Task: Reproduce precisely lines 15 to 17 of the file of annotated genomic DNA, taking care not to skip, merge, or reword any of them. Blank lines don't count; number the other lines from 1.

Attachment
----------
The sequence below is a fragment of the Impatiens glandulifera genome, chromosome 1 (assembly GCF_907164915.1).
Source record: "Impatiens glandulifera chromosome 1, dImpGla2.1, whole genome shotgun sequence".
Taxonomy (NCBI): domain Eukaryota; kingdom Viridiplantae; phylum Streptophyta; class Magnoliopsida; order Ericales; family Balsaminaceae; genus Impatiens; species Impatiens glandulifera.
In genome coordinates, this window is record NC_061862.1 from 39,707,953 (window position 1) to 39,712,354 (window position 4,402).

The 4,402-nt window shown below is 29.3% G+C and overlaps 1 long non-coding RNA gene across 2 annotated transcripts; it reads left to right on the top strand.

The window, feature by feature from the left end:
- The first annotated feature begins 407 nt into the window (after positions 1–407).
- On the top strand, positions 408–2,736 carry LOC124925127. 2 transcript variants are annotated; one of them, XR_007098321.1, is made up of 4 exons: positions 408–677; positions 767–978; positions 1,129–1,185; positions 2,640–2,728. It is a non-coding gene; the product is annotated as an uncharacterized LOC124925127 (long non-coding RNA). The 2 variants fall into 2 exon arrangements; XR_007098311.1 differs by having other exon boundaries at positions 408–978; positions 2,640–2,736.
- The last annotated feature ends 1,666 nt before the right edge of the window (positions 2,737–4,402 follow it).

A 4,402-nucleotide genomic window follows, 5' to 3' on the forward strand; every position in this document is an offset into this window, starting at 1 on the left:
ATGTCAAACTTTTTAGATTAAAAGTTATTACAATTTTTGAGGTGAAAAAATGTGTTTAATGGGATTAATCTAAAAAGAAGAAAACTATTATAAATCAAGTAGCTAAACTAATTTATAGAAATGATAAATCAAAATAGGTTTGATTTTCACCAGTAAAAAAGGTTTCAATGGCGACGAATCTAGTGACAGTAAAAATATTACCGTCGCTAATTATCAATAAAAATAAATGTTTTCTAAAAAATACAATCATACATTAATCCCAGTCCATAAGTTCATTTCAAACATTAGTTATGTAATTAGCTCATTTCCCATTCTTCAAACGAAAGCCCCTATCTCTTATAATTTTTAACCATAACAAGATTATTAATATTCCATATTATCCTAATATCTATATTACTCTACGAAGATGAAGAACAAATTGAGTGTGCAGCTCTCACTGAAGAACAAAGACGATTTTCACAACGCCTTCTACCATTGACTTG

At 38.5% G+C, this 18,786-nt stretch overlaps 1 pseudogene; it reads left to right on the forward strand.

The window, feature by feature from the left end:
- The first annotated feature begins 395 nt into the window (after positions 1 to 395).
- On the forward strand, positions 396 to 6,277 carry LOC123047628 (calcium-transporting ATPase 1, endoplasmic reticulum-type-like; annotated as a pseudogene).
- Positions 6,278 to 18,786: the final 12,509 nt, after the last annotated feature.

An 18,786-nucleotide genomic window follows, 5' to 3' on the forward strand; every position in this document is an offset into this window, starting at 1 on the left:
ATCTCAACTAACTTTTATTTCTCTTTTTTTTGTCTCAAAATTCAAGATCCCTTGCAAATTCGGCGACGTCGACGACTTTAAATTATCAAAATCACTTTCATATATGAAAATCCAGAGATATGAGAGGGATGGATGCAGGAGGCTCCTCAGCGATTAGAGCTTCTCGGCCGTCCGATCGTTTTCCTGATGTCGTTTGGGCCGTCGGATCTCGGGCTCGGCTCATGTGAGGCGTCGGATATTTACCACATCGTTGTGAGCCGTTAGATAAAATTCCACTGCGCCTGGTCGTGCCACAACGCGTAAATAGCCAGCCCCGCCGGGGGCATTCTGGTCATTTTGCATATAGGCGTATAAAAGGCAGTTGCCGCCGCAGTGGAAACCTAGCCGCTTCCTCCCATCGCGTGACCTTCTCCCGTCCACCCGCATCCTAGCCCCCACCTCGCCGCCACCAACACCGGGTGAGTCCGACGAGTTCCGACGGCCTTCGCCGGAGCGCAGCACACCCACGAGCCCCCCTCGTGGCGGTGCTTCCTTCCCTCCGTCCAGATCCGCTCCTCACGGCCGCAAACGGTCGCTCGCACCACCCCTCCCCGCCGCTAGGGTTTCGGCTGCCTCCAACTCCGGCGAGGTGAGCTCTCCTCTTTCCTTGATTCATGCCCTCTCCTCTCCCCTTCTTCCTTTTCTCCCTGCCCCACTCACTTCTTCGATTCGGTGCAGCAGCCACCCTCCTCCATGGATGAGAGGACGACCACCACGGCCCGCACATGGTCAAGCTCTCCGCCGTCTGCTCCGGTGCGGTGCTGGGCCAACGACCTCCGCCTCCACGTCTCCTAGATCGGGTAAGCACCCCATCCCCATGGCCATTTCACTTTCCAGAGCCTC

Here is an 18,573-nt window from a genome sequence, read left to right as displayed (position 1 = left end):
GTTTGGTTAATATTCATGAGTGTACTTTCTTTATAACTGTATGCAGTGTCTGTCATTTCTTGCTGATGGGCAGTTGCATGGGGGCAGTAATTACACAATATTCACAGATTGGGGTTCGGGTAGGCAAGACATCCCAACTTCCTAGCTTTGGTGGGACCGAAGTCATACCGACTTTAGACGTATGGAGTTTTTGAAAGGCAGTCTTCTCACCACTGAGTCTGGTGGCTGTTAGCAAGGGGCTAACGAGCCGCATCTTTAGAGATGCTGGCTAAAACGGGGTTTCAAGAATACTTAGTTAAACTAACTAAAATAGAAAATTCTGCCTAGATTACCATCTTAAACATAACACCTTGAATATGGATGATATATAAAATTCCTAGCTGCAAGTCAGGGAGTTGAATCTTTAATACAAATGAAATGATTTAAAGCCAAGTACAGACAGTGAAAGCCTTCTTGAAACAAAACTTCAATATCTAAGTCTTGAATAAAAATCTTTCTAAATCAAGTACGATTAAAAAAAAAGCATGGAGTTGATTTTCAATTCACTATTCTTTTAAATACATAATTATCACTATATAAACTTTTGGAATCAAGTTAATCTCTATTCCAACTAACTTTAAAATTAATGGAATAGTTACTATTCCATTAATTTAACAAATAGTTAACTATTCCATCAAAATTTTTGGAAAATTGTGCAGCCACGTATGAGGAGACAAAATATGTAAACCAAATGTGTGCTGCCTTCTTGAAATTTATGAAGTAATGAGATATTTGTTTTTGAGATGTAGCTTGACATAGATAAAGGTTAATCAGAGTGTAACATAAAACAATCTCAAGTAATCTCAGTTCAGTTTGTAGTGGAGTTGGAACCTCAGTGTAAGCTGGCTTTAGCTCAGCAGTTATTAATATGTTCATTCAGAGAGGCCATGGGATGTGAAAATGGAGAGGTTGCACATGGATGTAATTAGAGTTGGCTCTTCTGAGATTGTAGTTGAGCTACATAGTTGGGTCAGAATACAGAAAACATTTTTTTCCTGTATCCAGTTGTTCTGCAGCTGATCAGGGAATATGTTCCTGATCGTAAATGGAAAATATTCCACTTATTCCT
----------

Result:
- On the forward strand, positions 396 to 6,277 carry LOC123047628 (calcium-transporting ATPase 1, endoplasmic reticulum-type-like; annotated as a pseudogene).
- Positions 6,278 to 18,786: the final 12,509 nt, after the last annotated feature.

An 18,786-nucleotide genomic window follows, 5' to 3' on the forward strand; every position in this document is an offset into this window, starting at 1 on the left: